Chapps Hamburger Cafe on Urbanspoon

Friday, May 23, 2008

Avila's, Mexican, Dallas-TX

Favorite son Ricardo Avila has now left to open his own restaurant called, appropriately enough, Ricardo Avila's Mextopia. We'll be sure to try it soon! Avila's has become all the rage since Guy Fiori featured the little place on Diners, Drive-Ins and Dives - a favorite show of the RJG as well. This lead to a lot of business for Avila's, and thus they made some changes to the restaurant itself. The good: They opened the fence next door which allows for much more, and easier, parking. They also now have some outdoor patio seating (nothing more than a couple of park benches, but it's still cool). On the down side, they changed the dark red painting to a lighter blue shade. It doesn't feel as intimate as before. And, as with any place that gains notoriety, the neighborhood feel of the place has deteriorated somewhat. There's more of a wannabee yuppie thing going on. "Slumming on Maple with the Wilson's" just ain't for the RJG. I felt the food quality held serve (and on this night the salsa with the chips was really kickin'!), but Mrs. RJG said it was greasier than prior. I sensed our dinner companions, once again Mr. and Mrs. RP as we haven't seen them in about a year, were also slightly disappointed. I think as the DDD effect wears off, things will return to normal. And it will be easier to park in any event....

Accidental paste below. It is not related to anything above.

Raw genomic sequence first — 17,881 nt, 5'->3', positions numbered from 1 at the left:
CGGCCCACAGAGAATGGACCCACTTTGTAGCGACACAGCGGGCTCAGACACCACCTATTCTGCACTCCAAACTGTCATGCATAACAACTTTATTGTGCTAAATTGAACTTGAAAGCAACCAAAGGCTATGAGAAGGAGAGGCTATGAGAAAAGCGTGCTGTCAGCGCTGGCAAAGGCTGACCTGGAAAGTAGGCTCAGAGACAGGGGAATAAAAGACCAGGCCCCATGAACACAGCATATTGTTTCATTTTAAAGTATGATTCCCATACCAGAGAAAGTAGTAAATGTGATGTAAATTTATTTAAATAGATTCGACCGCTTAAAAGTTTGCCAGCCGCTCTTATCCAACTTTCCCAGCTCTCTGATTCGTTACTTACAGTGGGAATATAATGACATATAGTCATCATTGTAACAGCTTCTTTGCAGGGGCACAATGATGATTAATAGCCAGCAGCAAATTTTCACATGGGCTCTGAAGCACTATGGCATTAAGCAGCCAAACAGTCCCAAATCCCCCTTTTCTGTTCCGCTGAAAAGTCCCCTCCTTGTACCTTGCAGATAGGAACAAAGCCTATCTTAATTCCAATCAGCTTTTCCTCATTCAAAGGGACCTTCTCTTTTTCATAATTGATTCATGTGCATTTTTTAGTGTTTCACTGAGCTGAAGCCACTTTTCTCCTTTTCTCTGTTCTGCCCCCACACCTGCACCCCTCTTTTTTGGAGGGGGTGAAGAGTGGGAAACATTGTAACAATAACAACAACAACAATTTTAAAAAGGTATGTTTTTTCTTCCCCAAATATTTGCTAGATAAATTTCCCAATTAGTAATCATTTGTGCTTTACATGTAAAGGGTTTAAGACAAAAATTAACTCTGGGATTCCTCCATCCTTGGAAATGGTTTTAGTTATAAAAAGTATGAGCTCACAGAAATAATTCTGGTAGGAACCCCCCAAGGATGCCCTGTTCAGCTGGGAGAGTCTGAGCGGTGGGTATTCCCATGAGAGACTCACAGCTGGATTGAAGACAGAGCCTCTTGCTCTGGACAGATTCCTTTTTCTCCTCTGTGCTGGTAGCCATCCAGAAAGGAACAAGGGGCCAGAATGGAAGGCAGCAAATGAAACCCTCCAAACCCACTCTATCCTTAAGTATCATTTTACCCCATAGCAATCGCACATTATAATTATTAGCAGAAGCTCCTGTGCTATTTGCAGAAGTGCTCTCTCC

Last visit: October 2010

Avila's is a long time RJG favorite. I first discovered the restaurant while taking a training course close by at the InfoMart. This was in 1989 (three years after opening), when most of the restaurants in the area catered to the Tex-Mex crowd. And most of the classic restaurants remain: Rosita's, the original Ojeda's, and the original Herrera's (different location though). Today the area is much more hardcore Mexican and many of the newer restaurants appeal more to the taste of the old country. Avila's is located in the old Little Mexico area, on Maple, just north of Wycliff.

On this occasion, Mrs. RJG and I joined some dear and longtime friends Mr. and Mrs. RP. They had surprisingly never been and we decided to make an evening of it. Mrs. RJG has named this her favorite Mexican restaurant in Dallas, and it's a mandatory stop prior to going to any Dallas Mavericks basketball game. Given the distance from where we reside in NE Tarrant, it's always a treat for us to dine here.

Avila's is the perfect setting - situated in an old house, where you can park in back or on the old front lawn. The restaurant is painted dark, and has mood spotlights. Sometimes there's an old man who soothes the sole with some fine acoustic guitar in the Mexican/Spanish style. The opposite of the loud obnoxious Mariachi bands. One could see the temptation for the owner to pipe in techno/electronica, as it has that super cool European / New York City feel. Thankfully he doesn't and the guitar player couldn't be better.

One thing that hasn't changed: The food. It's classic Tex-Mex, but prepared extremely well. Variations of tacos, enchiladas, etc... plus some feature dishes. The hot sauce doesn't pull punches, and you all know by now that Mr. RJG likes that! There are only a few places in the US where Mr. RJG can say the Mexican food is truly better than Avila's. Mr. RP said the mole was the best he's had. And Mr. RP is one of the few people I know who's traveled more than myself.